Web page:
Many of the fintechs that we speak to have already created the messaging, communication, comparison, or insight functionality discussed above. What they need is access to their biggest potential customers, and assistance from organisations with experience
of navigating the complex structural, technical, and regulatory environment they are entering into. Meanwhile, the banks are struggling to make sense of a market where so much is being done so quickly by so many. Where should they start their search for innovation
partners? Market curation – and solid, revenue-generating business plans from fintechs – can point them in the right direction.
Moving beyond ‘innovation theatre’
The CMA’s objective in publishing its recommendations might have been to instigate a levelling of the playing field for smaller, challenger banks, and to give customers a better banking experience. But the big established banks, too, should see in the recommendations
genuine encouragement and opportunity to properly embrace innovation. They represent an invitation to move beyond the ‘innovation theatre’ of siloed or hidden-away labs and skunkworks, the fruits of whose labour never make it into customers’ hands. These recommendations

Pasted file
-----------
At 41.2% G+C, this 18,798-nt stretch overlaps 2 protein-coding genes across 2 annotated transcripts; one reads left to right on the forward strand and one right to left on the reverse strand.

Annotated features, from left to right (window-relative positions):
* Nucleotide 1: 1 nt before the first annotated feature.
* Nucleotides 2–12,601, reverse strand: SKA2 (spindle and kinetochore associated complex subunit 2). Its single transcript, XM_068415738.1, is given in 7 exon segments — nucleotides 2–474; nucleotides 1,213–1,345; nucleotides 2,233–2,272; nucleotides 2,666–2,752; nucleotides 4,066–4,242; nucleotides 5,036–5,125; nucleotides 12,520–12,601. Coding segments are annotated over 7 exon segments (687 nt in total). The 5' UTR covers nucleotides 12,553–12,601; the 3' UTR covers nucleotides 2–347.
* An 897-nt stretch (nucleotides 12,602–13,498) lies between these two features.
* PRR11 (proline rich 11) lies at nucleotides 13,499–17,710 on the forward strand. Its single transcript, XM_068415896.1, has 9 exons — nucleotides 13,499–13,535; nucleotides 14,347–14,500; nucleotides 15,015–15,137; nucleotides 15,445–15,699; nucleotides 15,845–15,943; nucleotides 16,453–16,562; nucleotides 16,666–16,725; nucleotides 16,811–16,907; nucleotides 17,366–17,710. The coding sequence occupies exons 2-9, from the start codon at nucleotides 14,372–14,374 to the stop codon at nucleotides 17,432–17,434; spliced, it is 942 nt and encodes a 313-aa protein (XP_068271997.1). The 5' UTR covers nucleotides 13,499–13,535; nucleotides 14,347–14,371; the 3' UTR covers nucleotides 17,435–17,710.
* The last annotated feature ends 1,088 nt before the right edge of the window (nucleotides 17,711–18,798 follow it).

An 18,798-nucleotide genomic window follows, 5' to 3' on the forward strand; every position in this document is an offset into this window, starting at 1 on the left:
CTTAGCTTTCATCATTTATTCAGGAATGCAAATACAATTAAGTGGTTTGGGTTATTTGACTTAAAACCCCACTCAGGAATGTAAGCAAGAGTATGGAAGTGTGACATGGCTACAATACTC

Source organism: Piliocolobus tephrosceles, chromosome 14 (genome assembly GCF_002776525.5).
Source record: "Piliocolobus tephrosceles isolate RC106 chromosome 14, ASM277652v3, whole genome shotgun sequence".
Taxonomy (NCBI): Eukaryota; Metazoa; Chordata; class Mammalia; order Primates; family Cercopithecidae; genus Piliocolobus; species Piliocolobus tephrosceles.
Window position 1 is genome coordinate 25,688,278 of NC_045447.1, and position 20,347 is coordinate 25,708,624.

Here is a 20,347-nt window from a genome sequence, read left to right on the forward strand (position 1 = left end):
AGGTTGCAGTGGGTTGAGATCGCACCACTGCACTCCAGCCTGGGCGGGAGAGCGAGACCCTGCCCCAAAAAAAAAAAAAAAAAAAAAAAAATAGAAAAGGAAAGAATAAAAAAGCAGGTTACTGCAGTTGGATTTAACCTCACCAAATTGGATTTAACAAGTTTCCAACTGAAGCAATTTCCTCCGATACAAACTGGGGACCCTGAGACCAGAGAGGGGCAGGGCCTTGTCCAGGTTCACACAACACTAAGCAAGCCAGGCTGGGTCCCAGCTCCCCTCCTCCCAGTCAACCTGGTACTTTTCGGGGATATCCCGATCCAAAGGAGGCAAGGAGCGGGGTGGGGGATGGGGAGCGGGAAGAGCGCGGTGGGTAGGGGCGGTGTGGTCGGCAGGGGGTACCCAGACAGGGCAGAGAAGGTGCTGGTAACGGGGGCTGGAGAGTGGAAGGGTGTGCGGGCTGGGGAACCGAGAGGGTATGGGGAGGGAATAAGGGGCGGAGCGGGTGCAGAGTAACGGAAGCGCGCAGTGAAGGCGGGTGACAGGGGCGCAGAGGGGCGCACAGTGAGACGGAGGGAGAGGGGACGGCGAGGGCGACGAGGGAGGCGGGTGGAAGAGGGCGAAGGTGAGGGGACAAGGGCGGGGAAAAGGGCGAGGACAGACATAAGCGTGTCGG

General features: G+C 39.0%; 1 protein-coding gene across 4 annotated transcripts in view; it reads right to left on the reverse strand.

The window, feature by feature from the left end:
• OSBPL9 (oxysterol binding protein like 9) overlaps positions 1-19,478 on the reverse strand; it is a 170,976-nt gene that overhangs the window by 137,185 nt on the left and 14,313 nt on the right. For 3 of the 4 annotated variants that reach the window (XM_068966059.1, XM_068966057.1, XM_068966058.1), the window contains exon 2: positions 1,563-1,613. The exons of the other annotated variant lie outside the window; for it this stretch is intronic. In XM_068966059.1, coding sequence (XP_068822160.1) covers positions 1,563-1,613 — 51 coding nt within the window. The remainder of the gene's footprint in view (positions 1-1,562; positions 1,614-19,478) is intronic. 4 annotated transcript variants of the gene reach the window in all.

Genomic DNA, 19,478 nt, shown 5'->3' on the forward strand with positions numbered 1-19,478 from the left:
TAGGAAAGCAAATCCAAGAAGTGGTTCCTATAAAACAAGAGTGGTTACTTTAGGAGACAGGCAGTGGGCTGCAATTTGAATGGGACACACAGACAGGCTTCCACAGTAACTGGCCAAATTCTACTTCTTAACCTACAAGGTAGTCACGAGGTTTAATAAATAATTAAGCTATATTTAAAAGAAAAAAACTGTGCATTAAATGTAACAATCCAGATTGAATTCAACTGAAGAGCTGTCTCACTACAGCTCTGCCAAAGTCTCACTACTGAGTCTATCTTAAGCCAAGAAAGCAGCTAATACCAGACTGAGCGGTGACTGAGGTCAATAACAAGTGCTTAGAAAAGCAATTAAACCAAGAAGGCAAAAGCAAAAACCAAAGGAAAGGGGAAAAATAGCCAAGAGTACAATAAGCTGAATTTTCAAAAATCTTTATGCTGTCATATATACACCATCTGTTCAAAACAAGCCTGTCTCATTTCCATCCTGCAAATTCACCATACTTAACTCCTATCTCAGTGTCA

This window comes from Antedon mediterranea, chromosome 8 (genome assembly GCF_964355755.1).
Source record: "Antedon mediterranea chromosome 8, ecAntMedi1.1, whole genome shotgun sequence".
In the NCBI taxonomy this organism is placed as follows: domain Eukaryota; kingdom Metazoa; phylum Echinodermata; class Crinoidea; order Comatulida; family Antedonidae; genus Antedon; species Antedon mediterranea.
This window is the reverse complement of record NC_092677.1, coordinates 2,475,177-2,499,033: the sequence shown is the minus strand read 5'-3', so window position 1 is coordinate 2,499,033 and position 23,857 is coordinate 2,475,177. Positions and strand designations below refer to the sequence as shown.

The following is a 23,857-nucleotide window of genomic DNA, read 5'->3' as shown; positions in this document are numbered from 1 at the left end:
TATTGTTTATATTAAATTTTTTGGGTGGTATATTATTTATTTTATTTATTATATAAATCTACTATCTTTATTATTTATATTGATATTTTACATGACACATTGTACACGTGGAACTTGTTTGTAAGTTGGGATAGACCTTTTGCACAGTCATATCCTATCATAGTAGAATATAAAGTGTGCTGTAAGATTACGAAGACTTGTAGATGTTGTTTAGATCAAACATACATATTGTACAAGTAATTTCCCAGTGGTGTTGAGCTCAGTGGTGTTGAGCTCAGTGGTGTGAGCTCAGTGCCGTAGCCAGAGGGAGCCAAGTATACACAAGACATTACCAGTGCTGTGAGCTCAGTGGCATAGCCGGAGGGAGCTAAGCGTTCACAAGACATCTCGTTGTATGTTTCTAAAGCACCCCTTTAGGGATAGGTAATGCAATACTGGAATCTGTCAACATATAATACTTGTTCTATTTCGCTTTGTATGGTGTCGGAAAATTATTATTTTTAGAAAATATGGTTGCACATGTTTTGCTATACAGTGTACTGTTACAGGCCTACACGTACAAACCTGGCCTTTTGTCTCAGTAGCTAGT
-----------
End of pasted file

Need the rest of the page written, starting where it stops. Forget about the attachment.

should spur banks to take a more ‘startup’ approach to innovation, geared towards getting new products and services to market, testing with customers, and iterating based on real-world experience and feedback. That’s real innovation.
The challenge facing retail banks isn’t a new one – nor is it one that will be solved overnight. But boards have bought in to innovation, customers are demanding it, and with every recommendation from on high – from the CMA or others – you can sense the
groundswell of movement towards making real innovation, brought to market quickly, a reality.
The recommendations from the CMA are a starting point for the unshackling of banks from the legacy systems that have hamstrung them for decades, holding them back from making real and necessary changes to improve their services.